If you are looking for information on a stock or bond, you can try searching for the name of the security. Alternatively, you can try looking up the CUSIP number, a unique identifier.
CUSIP stands for Committee of Uniform Securities Identification Procedures. Formed in 1964, this committee developed a system that it implemented in 1967 to identify securities, specifically stocks registered in the United States and Canada, United States government and municipal bonds, exchange-traded funds, and mutual funds.
The basics of CUSIP numbers
With the goal of creating a standardized method for identifying securities to facilitate the clearing and settlement of commercial market transactions, the New York Clearing House Association contracted with the American Bankers Association (ABA) to find a solution in 1964. The ABA formed the Committee on Uniform Security Identification Procedures, which created the CUSIP system.
The CUSIP Services Office, now CUSIP Global Services (CGS), was created in 1968 and was charged with overseeing and managing the system. S&P Global Market Intelligence currently manages CGS on behalf of ABA.
50 million +
The number of financial instruments categorized by the CGS system.
The CUSIP number consists of a combination of nine characters, including letters and numbers, which act as a kind of DNA of the security, uniquely identifying the company or issuer and the type of security. Here’s what each character represents:
- The first six characters identify the sender and are assigned alphabetically.
- The seventh and eighth characters, which can be alphabetic or numeric, identify the type of security.
- The ninth and last digit is used as a check digit.
By providing a consistent identifier that distinguishes values, CUSIP numbers help facilitate and facilitate actions and activities such as transactions and settlements.
Public vs private investments
CUSIP numbers are used to identify securities registered to be sold publicly, generally on an exchange such as the New York Stock Exchange (NYSE). They were invented to make market transactions and clearing processes more efficient by creating a standardized nomenclature to identify unique financial instruments. Private investments, on the other hand, do not require public transactions or compensation, so they are outside the universe of assets that require such identification.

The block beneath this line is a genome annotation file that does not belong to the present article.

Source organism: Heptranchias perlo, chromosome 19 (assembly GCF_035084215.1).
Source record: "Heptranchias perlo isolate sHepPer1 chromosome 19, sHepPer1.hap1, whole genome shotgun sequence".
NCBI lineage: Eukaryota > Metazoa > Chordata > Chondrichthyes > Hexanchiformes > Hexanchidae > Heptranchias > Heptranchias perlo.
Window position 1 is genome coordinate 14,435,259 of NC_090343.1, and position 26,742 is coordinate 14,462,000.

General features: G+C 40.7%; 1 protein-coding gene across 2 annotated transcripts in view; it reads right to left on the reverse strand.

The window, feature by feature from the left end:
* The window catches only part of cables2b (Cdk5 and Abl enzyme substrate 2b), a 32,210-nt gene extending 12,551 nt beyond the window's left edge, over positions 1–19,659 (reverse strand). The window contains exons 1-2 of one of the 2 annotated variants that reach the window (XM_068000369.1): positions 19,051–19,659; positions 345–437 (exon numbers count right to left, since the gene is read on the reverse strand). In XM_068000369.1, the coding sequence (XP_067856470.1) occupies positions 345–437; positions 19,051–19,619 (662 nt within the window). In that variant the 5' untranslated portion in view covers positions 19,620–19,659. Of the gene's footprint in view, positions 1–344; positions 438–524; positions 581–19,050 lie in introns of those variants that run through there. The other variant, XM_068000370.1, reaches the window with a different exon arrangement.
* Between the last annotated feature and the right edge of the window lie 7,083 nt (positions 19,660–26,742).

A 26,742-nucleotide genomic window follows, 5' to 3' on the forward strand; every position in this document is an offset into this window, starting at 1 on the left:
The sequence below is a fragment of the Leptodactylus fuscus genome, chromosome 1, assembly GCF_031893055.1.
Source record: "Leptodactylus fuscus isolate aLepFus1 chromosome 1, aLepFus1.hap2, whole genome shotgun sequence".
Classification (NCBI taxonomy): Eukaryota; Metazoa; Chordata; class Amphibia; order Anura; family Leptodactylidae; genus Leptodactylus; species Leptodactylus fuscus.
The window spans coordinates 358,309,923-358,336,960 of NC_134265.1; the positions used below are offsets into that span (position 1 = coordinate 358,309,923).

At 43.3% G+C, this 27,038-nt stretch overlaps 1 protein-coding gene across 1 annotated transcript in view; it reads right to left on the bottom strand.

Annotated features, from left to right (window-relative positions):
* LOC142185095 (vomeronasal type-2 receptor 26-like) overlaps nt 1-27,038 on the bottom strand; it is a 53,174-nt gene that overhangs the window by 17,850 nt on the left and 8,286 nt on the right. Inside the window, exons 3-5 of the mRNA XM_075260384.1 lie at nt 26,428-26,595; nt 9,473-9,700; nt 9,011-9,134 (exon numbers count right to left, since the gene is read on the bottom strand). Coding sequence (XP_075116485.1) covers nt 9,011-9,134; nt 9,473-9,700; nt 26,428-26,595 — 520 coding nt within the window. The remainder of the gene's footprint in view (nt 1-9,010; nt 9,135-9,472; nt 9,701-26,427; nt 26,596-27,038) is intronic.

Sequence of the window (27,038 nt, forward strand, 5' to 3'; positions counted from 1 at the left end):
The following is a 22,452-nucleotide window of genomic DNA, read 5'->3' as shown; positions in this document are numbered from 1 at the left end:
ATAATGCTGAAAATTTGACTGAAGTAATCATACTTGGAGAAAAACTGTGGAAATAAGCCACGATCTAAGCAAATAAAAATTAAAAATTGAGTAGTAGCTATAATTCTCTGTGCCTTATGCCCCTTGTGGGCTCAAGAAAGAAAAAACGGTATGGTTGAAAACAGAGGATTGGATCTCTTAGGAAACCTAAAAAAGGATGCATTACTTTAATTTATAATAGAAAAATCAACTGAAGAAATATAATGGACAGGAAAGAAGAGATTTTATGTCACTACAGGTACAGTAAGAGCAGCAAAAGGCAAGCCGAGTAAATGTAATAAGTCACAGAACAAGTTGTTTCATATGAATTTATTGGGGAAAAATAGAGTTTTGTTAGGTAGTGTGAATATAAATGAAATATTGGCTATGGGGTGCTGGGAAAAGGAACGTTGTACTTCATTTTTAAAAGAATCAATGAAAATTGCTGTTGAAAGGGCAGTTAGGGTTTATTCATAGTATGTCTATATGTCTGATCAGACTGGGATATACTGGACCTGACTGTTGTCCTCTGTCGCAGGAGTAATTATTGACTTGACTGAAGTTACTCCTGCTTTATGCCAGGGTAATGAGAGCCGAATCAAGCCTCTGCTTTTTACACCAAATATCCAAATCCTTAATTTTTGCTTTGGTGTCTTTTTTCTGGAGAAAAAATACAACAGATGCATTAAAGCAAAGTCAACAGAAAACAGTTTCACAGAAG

CUSIP Global Services creates between 1000 and 2000 new identifiers each day.
Take hedge funds, for example. These funds are generally structured as limited liability companies (LLCs) or limited liability companies (LLPs) and are offered to a limited number of accredited or qualified investors. Therefore, you cannot buy hedge fund shares in any public market. And unlike public investment vehicles, hedge funds require investors to sign disclosure documents, limited partner agreements, and underwriting agreements that exempt fund managers from liability should their actions fail to comply with the expectations.
Any investor with a brokerage account can buy stocks, bonds, closed funds, or ETFs sold on public exchanges. Every company with shares that are listed in such markets must follow various regulations that deal with the disclosure of information, financial statements, business strategies and the risks it faces in a competitive market. Hedge funds, on the other hand, are not required to disclose specific information about their strategies.
Location of CUSIP numbers
There are several ways to search for CUSIP numbers. They are available to the general public and can be accessed through the Electronic Access to the Municipal Market (EMMA) system of the Municipal Securities Regulation Board (MSRB). You can also find the number on official safety statements. CUSIP numbers can also be obtained through securities dealers.
Examples of CUSIP numbers
The following are CUSIP numbers for some of the most recognized companies in the world:
- Amazon: 023135106
- Apple: 037833100
- Facebook: 30303M102
- Johnson & Johnson: 478160104
- Microsoft: 594918104
- Walmart: 931142103
- Wells Fargo: 949746101